Sun Records, the new drama on CMT about the early days of rock and roll in Memphis, is getting good reviews and showing a lot of promise after its premier episode. The producers wisely chose to shoot in some of the original locations, lending a great authenticity to the series. It’s always fun to see one’s hometown portrayed on the screen, big or small, especially when the show is all about how culturally important your hometown is. Sun Records is an entertaining show that does Memphis a lot of credit, and locals can feel justly proud. But at the same time . . .
Sure, I get that. Hitchcock supposedly said that drama is life with the dull parts removed. Well, it is that, plus a lot of stuff that’s totally made up. Sun Records does have some of that typical dramatic license embellishment, but it’s also got these little nit-picky things that only a local might notice.
1. That’s Somebody’s Grandma You’re Talking About!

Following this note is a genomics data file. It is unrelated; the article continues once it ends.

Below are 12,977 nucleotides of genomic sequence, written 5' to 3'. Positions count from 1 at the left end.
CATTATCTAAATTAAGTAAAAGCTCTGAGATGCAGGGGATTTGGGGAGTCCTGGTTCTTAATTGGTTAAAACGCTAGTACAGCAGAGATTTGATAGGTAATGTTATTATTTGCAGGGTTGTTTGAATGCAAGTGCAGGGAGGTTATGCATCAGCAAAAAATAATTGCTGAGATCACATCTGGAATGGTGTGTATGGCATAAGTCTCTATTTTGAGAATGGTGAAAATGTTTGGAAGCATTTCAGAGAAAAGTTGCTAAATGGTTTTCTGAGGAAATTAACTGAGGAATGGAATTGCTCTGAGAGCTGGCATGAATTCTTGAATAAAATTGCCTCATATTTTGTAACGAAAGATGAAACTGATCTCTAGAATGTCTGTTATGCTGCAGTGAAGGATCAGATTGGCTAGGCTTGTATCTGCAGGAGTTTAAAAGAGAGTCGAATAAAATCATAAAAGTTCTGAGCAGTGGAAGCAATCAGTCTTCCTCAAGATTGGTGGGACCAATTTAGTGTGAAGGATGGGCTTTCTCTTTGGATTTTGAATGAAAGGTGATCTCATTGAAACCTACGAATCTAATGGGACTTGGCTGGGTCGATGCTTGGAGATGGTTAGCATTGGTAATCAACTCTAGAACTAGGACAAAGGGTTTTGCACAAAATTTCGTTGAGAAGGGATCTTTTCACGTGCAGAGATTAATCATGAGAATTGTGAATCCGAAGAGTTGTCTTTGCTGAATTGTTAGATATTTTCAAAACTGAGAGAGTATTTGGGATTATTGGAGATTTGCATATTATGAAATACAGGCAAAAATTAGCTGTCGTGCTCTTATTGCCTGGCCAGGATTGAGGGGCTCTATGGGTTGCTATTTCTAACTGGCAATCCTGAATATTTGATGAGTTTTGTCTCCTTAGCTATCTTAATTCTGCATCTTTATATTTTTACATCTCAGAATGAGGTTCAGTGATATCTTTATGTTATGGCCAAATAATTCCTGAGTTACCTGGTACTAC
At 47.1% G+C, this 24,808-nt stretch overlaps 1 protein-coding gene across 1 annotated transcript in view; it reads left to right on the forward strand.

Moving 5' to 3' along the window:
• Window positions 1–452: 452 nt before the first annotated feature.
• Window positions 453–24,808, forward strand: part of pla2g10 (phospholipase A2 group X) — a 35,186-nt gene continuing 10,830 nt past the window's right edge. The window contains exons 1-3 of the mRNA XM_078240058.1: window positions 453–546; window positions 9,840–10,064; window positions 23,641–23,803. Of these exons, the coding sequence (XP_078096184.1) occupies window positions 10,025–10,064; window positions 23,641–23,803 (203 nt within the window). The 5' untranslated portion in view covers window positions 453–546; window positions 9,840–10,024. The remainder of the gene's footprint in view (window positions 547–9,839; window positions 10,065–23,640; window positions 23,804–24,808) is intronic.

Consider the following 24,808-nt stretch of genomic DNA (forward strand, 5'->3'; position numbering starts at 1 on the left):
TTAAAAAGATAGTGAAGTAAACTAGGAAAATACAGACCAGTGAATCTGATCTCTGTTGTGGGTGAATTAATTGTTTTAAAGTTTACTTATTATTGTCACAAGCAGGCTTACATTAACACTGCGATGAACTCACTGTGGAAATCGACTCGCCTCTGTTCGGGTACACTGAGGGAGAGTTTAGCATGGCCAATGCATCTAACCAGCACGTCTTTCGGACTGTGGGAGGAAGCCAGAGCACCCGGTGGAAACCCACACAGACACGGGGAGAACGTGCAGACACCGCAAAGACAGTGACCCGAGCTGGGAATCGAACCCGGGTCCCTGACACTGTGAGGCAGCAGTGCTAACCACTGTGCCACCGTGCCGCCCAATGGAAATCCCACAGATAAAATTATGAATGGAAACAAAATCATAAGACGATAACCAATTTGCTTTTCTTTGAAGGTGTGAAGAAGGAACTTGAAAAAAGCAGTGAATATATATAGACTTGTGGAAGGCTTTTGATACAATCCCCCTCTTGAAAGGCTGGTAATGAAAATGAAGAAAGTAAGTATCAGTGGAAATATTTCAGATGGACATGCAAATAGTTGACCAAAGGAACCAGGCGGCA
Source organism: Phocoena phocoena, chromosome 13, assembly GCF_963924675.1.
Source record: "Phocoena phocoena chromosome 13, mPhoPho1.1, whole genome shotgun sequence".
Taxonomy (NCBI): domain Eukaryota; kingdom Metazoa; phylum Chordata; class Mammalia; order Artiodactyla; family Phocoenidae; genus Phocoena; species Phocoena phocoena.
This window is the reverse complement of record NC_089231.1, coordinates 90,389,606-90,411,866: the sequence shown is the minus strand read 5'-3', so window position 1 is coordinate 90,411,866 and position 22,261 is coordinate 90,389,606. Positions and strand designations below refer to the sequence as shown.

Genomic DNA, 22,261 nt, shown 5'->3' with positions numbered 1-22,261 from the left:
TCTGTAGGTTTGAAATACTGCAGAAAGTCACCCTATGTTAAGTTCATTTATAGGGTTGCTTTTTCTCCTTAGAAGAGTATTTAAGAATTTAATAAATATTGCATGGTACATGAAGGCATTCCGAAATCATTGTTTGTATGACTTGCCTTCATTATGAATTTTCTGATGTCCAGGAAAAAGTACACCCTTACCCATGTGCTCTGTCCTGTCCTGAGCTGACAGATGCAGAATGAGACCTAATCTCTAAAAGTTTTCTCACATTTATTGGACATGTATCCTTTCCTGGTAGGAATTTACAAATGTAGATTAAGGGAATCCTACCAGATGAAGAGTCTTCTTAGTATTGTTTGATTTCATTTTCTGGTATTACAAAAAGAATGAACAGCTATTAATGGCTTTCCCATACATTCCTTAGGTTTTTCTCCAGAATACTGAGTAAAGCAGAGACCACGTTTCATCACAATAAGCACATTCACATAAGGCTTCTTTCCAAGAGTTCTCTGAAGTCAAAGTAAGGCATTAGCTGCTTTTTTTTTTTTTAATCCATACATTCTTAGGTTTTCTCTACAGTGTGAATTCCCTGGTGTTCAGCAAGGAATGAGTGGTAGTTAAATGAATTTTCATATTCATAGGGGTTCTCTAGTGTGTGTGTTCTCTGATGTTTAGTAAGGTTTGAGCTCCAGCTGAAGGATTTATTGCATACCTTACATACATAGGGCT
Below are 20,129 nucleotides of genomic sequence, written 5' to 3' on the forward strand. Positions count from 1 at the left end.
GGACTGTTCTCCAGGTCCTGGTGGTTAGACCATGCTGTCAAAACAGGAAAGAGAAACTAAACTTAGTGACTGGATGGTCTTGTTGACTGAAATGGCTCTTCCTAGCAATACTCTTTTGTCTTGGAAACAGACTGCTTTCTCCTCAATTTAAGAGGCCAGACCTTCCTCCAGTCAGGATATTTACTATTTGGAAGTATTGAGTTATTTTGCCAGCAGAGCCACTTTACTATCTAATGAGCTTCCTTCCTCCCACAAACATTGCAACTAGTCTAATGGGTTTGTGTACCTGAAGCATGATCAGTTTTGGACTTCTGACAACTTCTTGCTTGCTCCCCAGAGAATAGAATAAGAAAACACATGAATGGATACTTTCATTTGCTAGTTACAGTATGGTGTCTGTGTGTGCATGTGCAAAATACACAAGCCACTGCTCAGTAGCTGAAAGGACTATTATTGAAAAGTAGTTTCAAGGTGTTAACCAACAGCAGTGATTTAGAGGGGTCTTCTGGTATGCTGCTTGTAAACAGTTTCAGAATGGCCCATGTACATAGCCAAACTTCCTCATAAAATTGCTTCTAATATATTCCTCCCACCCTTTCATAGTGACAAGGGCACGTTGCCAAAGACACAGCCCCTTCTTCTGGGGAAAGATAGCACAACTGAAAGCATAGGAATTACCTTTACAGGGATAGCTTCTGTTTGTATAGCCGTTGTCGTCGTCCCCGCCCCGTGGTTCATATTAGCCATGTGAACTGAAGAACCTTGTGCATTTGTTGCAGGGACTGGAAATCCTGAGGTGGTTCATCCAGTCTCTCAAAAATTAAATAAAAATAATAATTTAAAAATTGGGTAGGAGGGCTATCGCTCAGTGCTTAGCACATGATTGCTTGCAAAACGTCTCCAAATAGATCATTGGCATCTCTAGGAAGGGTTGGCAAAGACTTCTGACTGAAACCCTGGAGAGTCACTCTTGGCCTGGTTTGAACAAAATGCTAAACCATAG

That’s Sam Phillips, Elvis, and Marion Keisker in front of Sun Studio in Memphis. For the show’s producers and audience, they might be characters in a reality-based drama, but for a lot of Memphians, they’re actual people we knew and remember. Once Elvis was the most famous person on the planet, he became an aloof figure, but it wasn’t unheard of to see him around town, and if everybody didn’t know him directly, everybody knew somebody who did (I knew his barber). In the old days, you could walk right up and talk to Elvis’s Uncle Vester, who was often stationed at the gate of Graceland. Sam Phillips was such a familiar figure everybody in Memphis probably felt like they knew him personally even if they didn’t, and his son Knox is still well known around town as a producer, promoter, and all-around prominent citizen. Then there’s Marion Keisker, the unsung heroine of Sun, a pioneering radio personality, performer, and Air Force officer–who Elvis actually got in trouble once for being too familiar with an enlisted man (true story). Most people nowadays (myself included) remember her as a sweet old lady with a theatrical flair and a host of old stories on a wide range of Memphis history. So it’s a bit jarring to see Sam and Marilyn treated like a couple of soap opera characters, throwing off their clothes and getting jiggy with each other in the Sun Records office. Sure, we’ve heard the rumors, but please, a little discretion!